We are busy people rushing through life. And yet recently, a few people chose a simpler, different pace.
There was a woman in her thirties who was walking early one cold, wintry morning. You could see her breath in the air as she stopped at the corner a couple of blocks from her work waiting for the light to change. Cars rushed by in the busy downtown city.
She waited until the light was red and the crosswalk signal was white, and then something happened. No one was sure if she stepped awkwardly off the curb, or if she became dizzy and just fell.
Regardless, the result was hard to watch. She hit the pavement face first and lay motionless for a moment. Cars hit their brakes. A nurse was walking out of a nearby parking deck and saw the woman fall and came running to her aid. “Are you ok, ma’am, are you ok?” she yelled.
The injured woman was disoriented, dazed, and struggled to get up. The nurse encouraged her to remain still while she leaned over her. Another woman came running to the scene with her cell phone in hand and called 911. The injured woman’s face and mouth were bleeding badly. Paper napkins from a nearby restaurant were brought by another stranger to help stop the bleeding. Several cars stopped asking if they could help.
One driver saw the women helping the lady in need and pulled his car across the lane so that she would not be hit by other cars, risking his own safety with his emergency blinkers flashing. Another man came up and took off his long, heavy coat and placed it over the woman to keep her warm. He cradled her head and reassured her in a calming voice.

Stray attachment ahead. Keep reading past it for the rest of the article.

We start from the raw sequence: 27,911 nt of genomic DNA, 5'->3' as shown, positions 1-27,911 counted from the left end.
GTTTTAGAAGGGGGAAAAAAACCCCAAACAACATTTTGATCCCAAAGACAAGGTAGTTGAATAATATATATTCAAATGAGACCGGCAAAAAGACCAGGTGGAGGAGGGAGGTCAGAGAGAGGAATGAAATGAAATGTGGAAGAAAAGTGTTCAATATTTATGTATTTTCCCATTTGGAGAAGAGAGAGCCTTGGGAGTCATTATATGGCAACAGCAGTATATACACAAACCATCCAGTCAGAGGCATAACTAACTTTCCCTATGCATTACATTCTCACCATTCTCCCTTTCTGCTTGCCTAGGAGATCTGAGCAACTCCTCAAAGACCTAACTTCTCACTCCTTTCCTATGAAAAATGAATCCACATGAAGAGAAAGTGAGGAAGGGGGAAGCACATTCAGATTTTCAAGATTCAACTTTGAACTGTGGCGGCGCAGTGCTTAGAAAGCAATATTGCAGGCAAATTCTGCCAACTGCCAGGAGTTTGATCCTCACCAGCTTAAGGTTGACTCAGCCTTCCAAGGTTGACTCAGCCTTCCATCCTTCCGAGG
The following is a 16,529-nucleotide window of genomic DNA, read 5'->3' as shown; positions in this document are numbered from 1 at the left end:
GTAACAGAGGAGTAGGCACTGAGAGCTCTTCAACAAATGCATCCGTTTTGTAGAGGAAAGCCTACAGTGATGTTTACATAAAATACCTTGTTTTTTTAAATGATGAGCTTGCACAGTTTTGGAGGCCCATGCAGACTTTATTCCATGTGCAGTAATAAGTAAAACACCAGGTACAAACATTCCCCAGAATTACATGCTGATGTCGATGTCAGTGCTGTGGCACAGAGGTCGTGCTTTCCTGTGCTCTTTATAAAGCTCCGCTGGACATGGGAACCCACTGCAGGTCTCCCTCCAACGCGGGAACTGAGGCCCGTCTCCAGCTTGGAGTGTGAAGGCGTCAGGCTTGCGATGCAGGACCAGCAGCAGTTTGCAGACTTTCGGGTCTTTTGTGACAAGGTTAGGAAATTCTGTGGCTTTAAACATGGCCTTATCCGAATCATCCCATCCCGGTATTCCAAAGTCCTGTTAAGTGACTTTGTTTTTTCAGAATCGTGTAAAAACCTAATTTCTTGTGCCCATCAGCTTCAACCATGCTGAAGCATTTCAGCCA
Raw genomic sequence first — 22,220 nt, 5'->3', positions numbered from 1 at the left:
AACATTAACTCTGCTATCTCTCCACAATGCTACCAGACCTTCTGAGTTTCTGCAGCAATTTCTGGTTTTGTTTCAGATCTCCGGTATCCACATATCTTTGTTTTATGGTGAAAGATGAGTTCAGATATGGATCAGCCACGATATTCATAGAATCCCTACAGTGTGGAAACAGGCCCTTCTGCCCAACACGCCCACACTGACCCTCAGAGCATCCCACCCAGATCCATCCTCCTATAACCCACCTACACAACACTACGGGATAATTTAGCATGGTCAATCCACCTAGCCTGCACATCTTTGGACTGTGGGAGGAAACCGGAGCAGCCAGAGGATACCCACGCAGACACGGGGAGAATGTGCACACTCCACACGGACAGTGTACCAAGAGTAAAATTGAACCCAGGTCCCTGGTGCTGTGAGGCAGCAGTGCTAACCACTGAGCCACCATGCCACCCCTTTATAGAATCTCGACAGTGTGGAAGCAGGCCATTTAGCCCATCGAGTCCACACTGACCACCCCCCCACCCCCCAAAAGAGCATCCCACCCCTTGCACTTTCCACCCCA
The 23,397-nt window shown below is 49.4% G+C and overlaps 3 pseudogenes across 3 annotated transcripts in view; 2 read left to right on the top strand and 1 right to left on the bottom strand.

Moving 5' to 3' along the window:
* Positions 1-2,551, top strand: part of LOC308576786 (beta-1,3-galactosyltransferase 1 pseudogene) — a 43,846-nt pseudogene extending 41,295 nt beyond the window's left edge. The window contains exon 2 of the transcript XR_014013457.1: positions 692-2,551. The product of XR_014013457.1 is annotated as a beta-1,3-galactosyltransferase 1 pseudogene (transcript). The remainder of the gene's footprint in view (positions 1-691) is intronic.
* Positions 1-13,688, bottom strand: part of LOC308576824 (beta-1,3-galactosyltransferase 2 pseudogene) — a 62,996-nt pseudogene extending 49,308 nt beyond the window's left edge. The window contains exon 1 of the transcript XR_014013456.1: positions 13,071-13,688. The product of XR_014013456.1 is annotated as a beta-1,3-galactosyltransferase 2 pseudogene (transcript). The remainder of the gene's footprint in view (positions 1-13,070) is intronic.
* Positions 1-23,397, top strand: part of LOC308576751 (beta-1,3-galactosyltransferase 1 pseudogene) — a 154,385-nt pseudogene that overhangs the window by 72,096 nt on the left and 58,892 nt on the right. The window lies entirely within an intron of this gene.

Paramedics arrived within a few minutes, evaluated the patient, and gently loaded her into the ambulance, and took her to the hospital a short distance away.
As the siren blared, the strangers who had stopped to help turned to one another and looked into each others’ eyes with concern on their faces. For a moment, they were bonded with one another. It did not matter that they had different color skin, were different ages, or spoke with various accents.
One of them spoke up and said he would go to the emergency room and make sure she was ok. And they all walked away into the cold morning air.
About an hour later the man was relieved to see her sitting up when he entered her room at the hospital as the nursing staff tended to her wounds.
He introduced himself and she thanked him for his assistance at the scene. “We just wanted to make sure you were ok,” he added with a smile.
“Yes, yes, thank you so much for coming to see me,” she said more than once. He left his card and asked her to call if he could help further as he slipped out of the room.
Love your neighbor as yourself. And who is my neighbor?
Live simply and slow enough so that you can see your neighbor in need, because he or she will be in front of you today.